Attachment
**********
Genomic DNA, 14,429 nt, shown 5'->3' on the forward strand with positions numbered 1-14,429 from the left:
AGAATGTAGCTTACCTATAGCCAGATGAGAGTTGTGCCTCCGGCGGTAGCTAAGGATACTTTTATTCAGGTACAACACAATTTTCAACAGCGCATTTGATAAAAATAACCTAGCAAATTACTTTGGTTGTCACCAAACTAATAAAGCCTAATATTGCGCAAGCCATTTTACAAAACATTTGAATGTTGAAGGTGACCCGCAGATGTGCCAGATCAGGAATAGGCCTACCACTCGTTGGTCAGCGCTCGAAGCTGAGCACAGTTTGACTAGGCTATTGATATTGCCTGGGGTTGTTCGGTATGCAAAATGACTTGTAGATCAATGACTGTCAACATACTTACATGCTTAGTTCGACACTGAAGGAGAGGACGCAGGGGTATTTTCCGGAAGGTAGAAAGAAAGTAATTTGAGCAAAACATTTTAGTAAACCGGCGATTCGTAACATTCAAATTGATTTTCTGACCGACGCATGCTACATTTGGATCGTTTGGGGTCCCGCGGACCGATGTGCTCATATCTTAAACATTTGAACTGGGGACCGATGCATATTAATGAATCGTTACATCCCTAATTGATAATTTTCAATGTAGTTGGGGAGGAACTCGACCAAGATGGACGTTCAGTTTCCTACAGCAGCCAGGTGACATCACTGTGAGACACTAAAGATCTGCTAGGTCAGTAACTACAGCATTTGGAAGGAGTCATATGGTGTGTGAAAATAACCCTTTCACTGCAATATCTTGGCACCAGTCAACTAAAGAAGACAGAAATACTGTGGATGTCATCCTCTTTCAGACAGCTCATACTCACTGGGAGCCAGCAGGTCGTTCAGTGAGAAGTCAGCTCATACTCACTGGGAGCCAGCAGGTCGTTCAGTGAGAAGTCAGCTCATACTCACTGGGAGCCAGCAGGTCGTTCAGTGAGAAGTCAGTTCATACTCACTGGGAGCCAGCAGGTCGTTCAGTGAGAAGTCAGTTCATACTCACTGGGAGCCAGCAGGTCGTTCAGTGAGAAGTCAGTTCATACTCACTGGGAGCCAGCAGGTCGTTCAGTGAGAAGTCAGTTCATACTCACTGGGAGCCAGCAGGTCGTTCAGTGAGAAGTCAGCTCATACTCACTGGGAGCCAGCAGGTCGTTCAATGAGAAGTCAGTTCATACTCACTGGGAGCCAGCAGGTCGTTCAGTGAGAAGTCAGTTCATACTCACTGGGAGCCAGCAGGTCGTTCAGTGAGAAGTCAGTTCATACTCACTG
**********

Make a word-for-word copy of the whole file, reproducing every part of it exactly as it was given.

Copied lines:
Genomic DNA, 14,429 nt, shown 5'->3' on the forward strand with positions numbered 1-14,429 from the left:
AGAATGTAGCTTACCTATAGCCAGATGAGAGTTGTGCCTCCGGCGGTAGCTAAGGATACTTTTATTCAGGTACAACACAATTTTCAACAGCGCATTTGATAAAAATAACCTAGCAAATTACTTTGGTTGTCACCAAACTAATAAAGCCTAATATTGCGCAAGCCATTTTACAAAACATTTGAATGTTGAAGGTGACCCGCAGATGTGCCAGATCAGGAATAGGCCTACCACTCGTTGGTCAGCGCTCGAAGCTGAGCACAGTTTGACTAGGCTATTGATATTGCCTGGGGTTGTTCGGTATGCAAAATGACTTGTAGATCAATGACTGTCAACATACTTACATGCTTAGTTCGACACTGAAGGAGAGGACGCAGGGGTATTTTCCGGAAGGTAGAAAGAAAGTAATTTGAGCAAAACATTTTAGTAAACCGGCGATTCGTAACATTCAAATTGATTTTCTGACCGACGCATGCTACATTTGGATCGTTTGGGGTCCCGCGGACCGATGTGCTCATATCTTAAACATTTGAACTGGGGACCGATGCATATTAATGAATCGTTACATCCCTAATTGATAATTTTCAATGTAGTTGGGGAGGAACTCGACCAAGATGGACGTTCAGTTTCCTACAGCAGCCAGGTGACATCACTGTGAGACACTAAAGATCTGCTAGGTCAGTAACTACAGCATTTGGAAGGAGTCATATGGTGTGTGAAAATAACCCTTTCACTGCAATATCTTGGCACCAGTCAACTAAAGAAGACAGAAATACTGTGGATGTCATCCTCTTTCAGACAGCTCATACTCACTGGGAGCCAGCAGGTCGTTCAGTGAGAAGTCAGCTCATACTCACTGGGAGCCAGCAGGTCGTTCAGTGAGAAGTCAGCTCATACTCACTGGGAGCCAGCAGGTCGTTCAGTGAGAAGTCAGTTCATACTCACTGGGAGCCAGCAGGTCGTTCAGTGAGAAGTCAGTTCATACTCACTGGGAGCCAGCAGGTCGTTCAGTGAGAAGTCAGTTCATACTCACTGGGAGCCAGCAGGTCGTTCAGTGAGAAGTCAGTTCATACTCACTGGGAGCCAGCAGGTCGTTCAGTGAGAAGTCAGCTCATACTCACTGGGAGCCAGCAGGTCGTTCAATGAGAAGTCAGTTCATACTCACTGGGAGCCAGCAGGTCGTTCAGTGAGAAGTCAGTTCATACTCACTGGGAGCCAGCAGGTCGTTCAGTGAGAAGTCAGTTCATACTCACTG